Center for Simulation Innovation provides UA Little Rock nursing students with valuable educational experiences

Senior nursing students in the UA Little Rock School of Nursing prepare for transition to practice by participating in an Emergency Room simulation in the Center for Simulation Innovation. Photo by Ben Krain.

The UA Little Rock Center for Simulation Innovation (CSI) provides nursing students with valuable experience that prepares them for their future careers in the healthcare industry.

Located on the first floor of the UA Little Rock Pat Walker Center for Nursing Education, CSI is a 20-bed state-of-the-art simulation hospital offering simulation-based clinical learning experiences within a 9,500 square foot facility.

Even in COVID times, CSI stays busy, typically running simulations five days a week, eight hours a day. Nursing students comprise the largest department at UA Little Rock.

“CSI is one of the most innovative simulation facilities in the South and provides simulation-based experiences to students and professionals,” said Josy Nduku, RN-BSN program coordinator. “The experiences are not just for nursing students or professional nurses.”

Nursing students are not the only ones who find the CSI invaluable.

“We have a lot of high school tours that come through our simulation center, and we let them go through the simulation-based escape rooms,” said Joanna Rostad-Hall, CSI interim director. “It’s a really innovative and unique recruitment opportunity.”

The School of Nursing has also collaborated with MidSOUTH, the School of Social Work, and the Interpreter Education Program. Additionally, future collaborations with the Department of Theatre Arts look promising to allow theater students to practice their acting skills by playing the role of patients during simulations.

“We also had a legitimate movie that was recently shot here that will soon be on TV. That was a huge deal,” Rostad-Hall said. “This is the direction that we are going. We are trying to open our simulation center doors to approach education and collaboration in a more innovative way.”

The School of Nursing isn’t allowed to say much about the movie, but they plan to hold a watch party when it is released.

Last summer, CSI completely overhauled its audiovisual system.

“We are fortunate to be a part of a university that wholly sees the value of simulation in education. We now have a completely new AV set up with state of the art functionality that allows students to watch video playback of their simulation experiences,” Rostad-Hall said. “This has significantly enhanced our simulation debriefs.”

If the School of Nursing receives a grant they’ve applied for, future plans for CSI include converting second floor space into flex classrooms “to allow us to bring simulation into the classroom.”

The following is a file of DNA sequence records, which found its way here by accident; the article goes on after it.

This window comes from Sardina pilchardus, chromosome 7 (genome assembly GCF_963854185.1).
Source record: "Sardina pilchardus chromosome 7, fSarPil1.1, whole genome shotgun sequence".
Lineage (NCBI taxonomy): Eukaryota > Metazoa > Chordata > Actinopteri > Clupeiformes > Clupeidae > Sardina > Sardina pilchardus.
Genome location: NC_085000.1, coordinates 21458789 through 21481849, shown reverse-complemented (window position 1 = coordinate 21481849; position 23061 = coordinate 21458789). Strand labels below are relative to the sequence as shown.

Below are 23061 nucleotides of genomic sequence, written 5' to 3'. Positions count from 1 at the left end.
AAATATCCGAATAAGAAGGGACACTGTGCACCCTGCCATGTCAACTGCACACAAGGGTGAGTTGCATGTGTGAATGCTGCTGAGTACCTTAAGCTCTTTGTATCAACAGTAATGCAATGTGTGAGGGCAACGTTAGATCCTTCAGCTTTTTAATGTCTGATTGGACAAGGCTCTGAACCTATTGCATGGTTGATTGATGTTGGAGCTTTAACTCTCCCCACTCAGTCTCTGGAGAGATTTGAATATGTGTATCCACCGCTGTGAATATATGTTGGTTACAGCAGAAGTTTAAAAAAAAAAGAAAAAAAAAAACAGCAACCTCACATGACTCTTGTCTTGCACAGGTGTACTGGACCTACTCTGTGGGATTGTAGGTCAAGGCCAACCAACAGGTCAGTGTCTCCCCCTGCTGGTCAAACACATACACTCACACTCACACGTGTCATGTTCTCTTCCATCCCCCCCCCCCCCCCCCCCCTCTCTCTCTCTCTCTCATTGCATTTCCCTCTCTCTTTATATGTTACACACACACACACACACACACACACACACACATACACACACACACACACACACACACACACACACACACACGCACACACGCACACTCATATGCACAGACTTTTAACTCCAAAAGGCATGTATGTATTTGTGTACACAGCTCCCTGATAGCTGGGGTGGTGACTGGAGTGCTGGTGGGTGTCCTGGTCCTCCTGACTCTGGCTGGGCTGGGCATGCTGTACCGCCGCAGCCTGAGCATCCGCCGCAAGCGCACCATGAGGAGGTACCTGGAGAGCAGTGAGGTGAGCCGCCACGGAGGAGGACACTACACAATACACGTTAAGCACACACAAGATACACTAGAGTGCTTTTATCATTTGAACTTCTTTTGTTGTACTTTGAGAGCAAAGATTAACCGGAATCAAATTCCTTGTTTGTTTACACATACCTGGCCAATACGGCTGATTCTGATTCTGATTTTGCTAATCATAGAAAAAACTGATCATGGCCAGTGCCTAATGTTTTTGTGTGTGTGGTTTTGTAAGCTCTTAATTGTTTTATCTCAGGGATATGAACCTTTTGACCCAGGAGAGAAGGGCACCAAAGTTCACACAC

Senior nursing students in the UA Little Rock School of Nursing prepare for transition to practice by participating in an Emergency Room simulation in the Center for Simulation Innovation. Photo by Ben Krain.
Senior nursing students in the UA Little Rock School of Nursing prepare for transition to practice by participating in an Emergency Room simulation in the Center for Simulation Innovation. Photos by Ben Krain.

“Instead of sitting in class and watching someone lecture for three hours, we may ask students to complete a simulation while the other students watch and debrief the simulation. It will really bring simulation in the classroom, encourage more critical thinking, and make learning more fun,” Rostad-Hall said. “The next generation NCLEX licensure exam is slated to come out next year. It will be focused more on application rather than textbook knowledge. We want to include more dynamic, immersive student experiences rather than static theory lectures.” 

CSI simulations include scenarios focused on a variety of concepts including communication, education, and patient health and safety. The simulations include caring for post-operative patients, treating critically ill patients, and the ever-popular birthing simulation.

We have a birthing simulator that gives birth routinely to a manikin baby several times a week,” Rostad-Hall said. “She’s a tired mama.”

Among the simulation center’s five-year strategic plan is to purchase an even more advanced birthing manikin named Lucina with augmented reality features.

“She’s the most state of the art birthing manikin available. Participants can wear augmented reality goggles, and you can see inside the stomach as the baby is being birthed,” Rostad-Hall said. “This manikin addition will aid in our pursuits to keep our exceptional School of Nursing as competitive as possible.”

At the end of the spring semester, CSI provided a valuable learning opportunity for graduating nurses preparing to take the NCLEX exam this summer.

We ran a multi-patient simulation-based learning experience for our students who are about to graduate,” Rostad-Hall said. “We developed a riff on ‘Grey’s Anatomy,’ aptly called ‘Trojan’s Anatomy,’ It was essentially a three hour-long episode of the show where students had to care for and prioritize numerous patients coming into the Trojan Memorial Hospital. The students on campus got the opportunity to play the role of nurses and patients while other nursing students were able to watch and engage via Zoom. We are always trying to push the envelope here in CSI and believe learning opportunities like this very much align with our simulation center vision.”

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